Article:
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Respondents ranged in age from 55 to 80 and had assets ranging from $50,000 in total to $5 million, not including their home equity. The median time spent in retirement by respondents was seven years.

Overall, 70% of respondents would have advised their younger ones to change their past financial habits so they could save and invest more and start earlier.

When asked what they would have done differently to save more for retirement, respondents gave open-ended responses ranging from taking less vacation or saving less for children college education, avoiding 401(k) loans, or investing more aggressively and working more closely with a financial planner.

About half (49%) of all survey respondents said they wish they had started planning for retirement sooner.

Not surprisingly, 55% of respondents with the fewest assets (less than $500,000) were the most likely to say they wished he had started saving earlier. But a still high percentage — 40% — of those with between $500,000 and $2 million felt the same way, as did 23% of those with assets over $2 million.

The power of compounding and the power of averaging by investing small amounts consistently over time are the best things retirement savers have going for them.

The sooner they start saving, the bigger their retirement savings will be.

inflation factor

The survey was conducted between April 26 and May 8, a period in which historically high inflation had already taken hold.
What today’s retirees want future retirees to know

When asked what their biggest financial worries are today, inflation took the top spot. That’s up from the No. 4 position when respondents were asked about their top financial concerns for retirement five years before retirement.

“Rising concerns about inflation between pre-retirement and post-retirement indicate that many retirees either did not expect high rates of inflation or were not adequately prepared for them,” the researchers wrote. EBI.

And don’t forget the taxes

Taxes can be one of life’s few certainties. But in retirement, many people don’t know how much of a bite they’ll get from their various sources of income.

Almost half of survey respondents (48%) said they don’t understand how taxes will affect their finances in retirement.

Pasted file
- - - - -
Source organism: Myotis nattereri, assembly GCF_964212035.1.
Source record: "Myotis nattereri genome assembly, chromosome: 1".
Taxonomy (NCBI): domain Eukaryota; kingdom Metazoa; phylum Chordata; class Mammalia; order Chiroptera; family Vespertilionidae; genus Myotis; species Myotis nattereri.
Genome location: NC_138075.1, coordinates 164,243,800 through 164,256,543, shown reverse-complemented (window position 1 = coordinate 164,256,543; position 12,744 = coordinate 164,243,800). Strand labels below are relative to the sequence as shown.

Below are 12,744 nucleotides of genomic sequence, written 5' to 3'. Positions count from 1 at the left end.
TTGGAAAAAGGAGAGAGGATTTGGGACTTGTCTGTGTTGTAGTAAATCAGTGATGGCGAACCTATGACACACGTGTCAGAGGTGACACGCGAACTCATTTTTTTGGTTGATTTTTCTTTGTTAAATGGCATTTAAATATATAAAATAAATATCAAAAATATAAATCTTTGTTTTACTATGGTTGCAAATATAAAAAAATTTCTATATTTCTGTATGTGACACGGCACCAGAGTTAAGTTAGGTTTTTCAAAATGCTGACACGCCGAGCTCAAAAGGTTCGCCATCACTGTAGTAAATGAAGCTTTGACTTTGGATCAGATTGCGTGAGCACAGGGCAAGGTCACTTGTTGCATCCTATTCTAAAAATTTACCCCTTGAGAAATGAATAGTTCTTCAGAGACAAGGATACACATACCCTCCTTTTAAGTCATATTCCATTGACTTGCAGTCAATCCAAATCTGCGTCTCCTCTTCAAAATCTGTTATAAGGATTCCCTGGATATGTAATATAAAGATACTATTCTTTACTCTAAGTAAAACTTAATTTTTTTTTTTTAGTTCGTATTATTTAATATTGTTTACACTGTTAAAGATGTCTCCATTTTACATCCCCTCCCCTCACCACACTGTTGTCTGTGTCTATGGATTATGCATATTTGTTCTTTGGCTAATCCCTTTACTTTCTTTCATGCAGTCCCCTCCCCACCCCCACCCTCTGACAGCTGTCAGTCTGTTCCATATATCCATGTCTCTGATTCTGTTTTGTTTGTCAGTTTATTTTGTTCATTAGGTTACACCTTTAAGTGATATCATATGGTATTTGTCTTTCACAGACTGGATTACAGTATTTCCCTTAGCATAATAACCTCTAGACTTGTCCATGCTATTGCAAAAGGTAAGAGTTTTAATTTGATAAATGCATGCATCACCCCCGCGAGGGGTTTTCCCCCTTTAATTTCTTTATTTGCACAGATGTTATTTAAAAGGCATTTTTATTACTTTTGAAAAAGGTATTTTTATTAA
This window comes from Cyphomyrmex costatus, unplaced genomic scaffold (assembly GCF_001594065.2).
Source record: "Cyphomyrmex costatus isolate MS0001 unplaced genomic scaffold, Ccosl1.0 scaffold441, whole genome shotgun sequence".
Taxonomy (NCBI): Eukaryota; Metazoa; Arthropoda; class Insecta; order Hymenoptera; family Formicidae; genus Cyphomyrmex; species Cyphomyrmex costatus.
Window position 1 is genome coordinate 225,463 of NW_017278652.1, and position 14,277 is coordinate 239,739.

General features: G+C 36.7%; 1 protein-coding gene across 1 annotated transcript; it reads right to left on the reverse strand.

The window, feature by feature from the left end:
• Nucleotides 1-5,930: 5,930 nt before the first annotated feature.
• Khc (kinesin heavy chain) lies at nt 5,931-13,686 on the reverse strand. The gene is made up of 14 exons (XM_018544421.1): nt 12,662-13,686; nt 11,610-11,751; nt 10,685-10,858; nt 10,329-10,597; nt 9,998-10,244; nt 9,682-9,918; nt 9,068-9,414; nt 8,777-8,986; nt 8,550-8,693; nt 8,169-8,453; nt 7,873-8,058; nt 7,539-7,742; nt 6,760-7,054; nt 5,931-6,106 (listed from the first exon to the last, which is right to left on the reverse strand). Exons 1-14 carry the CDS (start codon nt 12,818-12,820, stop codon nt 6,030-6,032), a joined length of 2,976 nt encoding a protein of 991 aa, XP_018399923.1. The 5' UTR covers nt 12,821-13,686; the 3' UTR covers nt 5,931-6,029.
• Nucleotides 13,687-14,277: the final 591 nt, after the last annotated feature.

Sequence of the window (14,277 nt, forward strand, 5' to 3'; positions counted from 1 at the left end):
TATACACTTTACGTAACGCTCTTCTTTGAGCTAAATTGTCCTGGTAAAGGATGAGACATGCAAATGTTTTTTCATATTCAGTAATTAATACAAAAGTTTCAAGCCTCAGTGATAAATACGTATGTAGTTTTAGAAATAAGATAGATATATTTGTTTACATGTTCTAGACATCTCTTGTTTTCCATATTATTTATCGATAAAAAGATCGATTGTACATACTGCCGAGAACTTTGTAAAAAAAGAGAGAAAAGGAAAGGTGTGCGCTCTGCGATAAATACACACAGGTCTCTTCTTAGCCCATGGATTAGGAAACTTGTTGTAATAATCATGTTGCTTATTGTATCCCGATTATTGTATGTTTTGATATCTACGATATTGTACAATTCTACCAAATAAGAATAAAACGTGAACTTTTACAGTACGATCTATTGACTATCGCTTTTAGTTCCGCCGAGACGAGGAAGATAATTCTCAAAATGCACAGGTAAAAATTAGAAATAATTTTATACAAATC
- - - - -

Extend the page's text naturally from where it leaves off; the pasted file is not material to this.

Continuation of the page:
And nearly 40% said they paid taxes that were different from what they expected. A majority of this group said they paid more than expected, but only 23% of all respondents said the same.

A retiree’s sources of income may include one or more of the following: Social Security benefits, pension payments, annuity payments, required minimum distributions from tax-deferred IRAs or 401(k), withdrawals taxable brokerage accounts and tax-exempt Roth IRA withdrawals.

How much you end up paying in taxes will depend on several factors, including whether the state you live in imposes income or investment taxes, or exempts Social Security benefits from tax; and whether your overall income will place you above federal taxable thresholds for Social Security benefits and capital gains.

The best advice, says Roy Goldberg, California CPA: consult a tax professional, preferably before you retire, to find tax-smart strategies when it comes to drawing income in retirement.

Make a plan

The EBRI survey found that only 4 in 10 retirees had both specified their financial goals and written a financial plan for themselves during their career. Of those who did, 65% said they worked with a financial planner.

And this group was also the least likely to say they would have changed any of their financial habits before retirement in order to be better off financially today.

Of those who said they had used a professional financial advisor, 90% said they felt the value they got from the experience outweighed the cost.

But of the group who said they had not worked with a professional, 47% said they would have benefited from speaking with a professional during their career.


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